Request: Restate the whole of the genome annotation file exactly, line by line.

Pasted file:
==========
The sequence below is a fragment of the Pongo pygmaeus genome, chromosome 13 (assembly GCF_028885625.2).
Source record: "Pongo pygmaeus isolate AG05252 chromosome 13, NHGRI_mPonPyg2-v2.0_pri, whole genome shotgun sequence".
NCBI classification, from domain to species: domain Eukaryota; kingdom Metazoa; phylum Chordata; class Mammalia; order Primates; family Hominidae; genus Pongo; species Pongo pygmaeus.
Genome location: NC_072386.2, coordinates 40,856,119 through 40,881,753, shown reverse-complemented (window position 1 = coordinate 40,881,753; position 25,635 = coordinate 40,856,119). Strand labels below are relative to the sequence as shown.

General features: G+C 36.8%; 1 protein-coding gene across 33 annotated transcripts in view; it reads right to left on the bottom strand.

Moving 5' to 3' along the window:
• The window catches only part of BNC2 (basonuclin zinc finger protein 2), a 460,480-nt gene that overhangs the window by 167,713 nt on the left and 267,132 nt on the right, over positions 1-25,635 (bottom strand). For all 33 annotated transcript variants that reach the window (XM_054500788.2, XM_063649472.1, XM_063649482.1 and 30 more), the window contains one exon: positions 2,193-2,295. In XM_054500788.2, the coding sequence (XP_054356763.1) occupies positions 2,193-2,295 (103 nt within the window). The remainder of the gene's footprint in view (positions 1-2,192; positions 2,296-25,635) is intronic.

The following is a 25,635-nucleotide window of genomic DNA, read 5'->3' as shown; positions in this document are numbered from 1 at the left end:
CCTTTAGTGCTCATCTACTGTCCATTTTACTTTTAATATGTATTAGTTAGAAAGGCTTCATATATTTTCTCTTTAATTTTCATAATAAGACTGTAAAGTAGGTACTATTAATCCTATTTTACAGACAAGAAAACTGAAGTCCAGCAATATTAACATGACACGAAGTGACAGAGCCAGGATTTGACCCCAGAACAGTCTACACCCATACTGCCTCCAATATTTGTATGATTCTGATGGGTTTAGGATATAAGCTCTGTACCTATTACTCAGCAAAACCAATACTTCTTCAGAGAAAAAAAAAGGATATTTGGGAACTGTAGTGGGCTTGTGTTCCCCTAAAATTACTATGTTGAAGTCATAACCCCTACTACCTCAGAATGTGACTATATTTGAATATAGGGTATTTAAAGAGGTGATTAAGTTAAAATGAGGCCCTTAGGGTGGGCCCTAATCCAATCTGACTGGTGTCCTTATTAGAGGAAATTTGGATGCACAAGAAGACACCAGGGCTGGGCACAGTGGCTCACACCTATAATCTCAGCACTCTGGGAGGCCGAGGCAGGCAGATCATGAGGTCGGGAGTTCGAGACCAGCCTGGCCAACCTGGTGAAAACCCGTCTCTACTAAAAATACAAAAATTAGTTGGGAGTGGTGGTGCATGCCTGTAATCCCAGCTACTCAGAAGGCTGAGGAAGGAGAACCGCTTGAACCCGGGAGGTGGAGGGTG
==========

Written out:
The sequence below is a fragment of the Pongo pygmaeus genome, chromosome 13 (assembly GCF_028885625.2).
Source record: "Pongo pygmaeus isolate AG05252 chromosome 13, NHGRI_mPonPyg2-v2.0_pri, whole genome shotgun sequence".
NCBI classification, from domain to species: domain Eukaryota; kingdom Metazoa; phylum Chordata; class Mammalia; order Primates; family Hominidae; genus Pongo; species Pongo pygmaeus.
Genome location: NC_072386.2, coordinates 40,856,119 through 40,881,753, shown reverse-complemented (window position 1 = coordinate 40,881,753; position 25,635 = coordinate 40,856,119). Strand labels below are relative to the sequence as shown.

General features: G+C 36.8%; 1 protein-coding gene across 33 annotated transcripts in view; it reads right to left on the bottom strand.

Moving 5' to 3' along the window:
• The window catches only part of BNC2 (basonuclin zinc finger protein 2), a 460,480-nt gene that overhangs the window by 167,713 nt on the left and 267,132 nt on the right, over positions 1-25,635 (bottom strand). For all 33 annotated transcript variants that reach the window (XM_054500788.2, XM_063649472.1, XM_063649482.1 and 30 more), the window contains one exon: positions 2,193-2,295. In XM_054500788.2, the coding sequence (XP_054356763.1) occupies positions 2,193-2,295 (103 nt within the window). The remainder of the gene's footprint in view (positions 1-2,192; positions 2,296-25,635) is intronic.

The following is a 25,635-nucleotide window of genomic DNA, read 5'->3' as shown; positions in this document are numbered from 1 at the left end:
CCTTTAGTGCTCATCTACTGTCCATTTTACTTTTAATATGTATTAGTTAGAAAGGCTTCATATATTTTCTCTTTAATTTTCATAATAAGACTGTAAAGTAGGTACTATTAATCCTATTTTACAGACAAGAAAACTGAAGTCCAGCAATATTAACATGACACGAAGTGACAGAGCCAGGATTTGACCCCAGAACAGTCTACACCCATACTGCCTCCAATATTTGTATGATTCTGATGGGTTTAGGATATAAGCTCTGTACCTATTACTCAGCAAAACCAATACTTCTTCAGAGAAAAAAAAAGGATATTTGGGAACTGTAGTGGGCTTGTGTTCCCCTAAAATTACTATGTTGAAGTCATAACCCCTACTACCTCAGAATGTGACTATATTTGAATATAGGGTATTTAAAGAGGTGATTAAGTTAAAATGAGGCCCTTAGGGTGGGCCCTAATCCAATCTGACTGGTGTCCTTATTAGAGGAAATTTGGATGCACAAGAAGACACCAGGGCTGGGCACAGTGGCTCACACCTATAATCTCAGCACTCTGGGAGGCCGAGGCAGGCAGATCATGAGGTCGGGAGTTCGAGACCAGCCTGGCCAACCTGGTGAAAACCCGTCTCTACTAAAAATACAAAAATTAGTTGGGAGTGGTGGTGCATGCCTGTAATCCCAGCTACTCAGAAGGCTGAGGAAGGAGAACCGCTTGAACCCGGGAGGTGGAGGGTG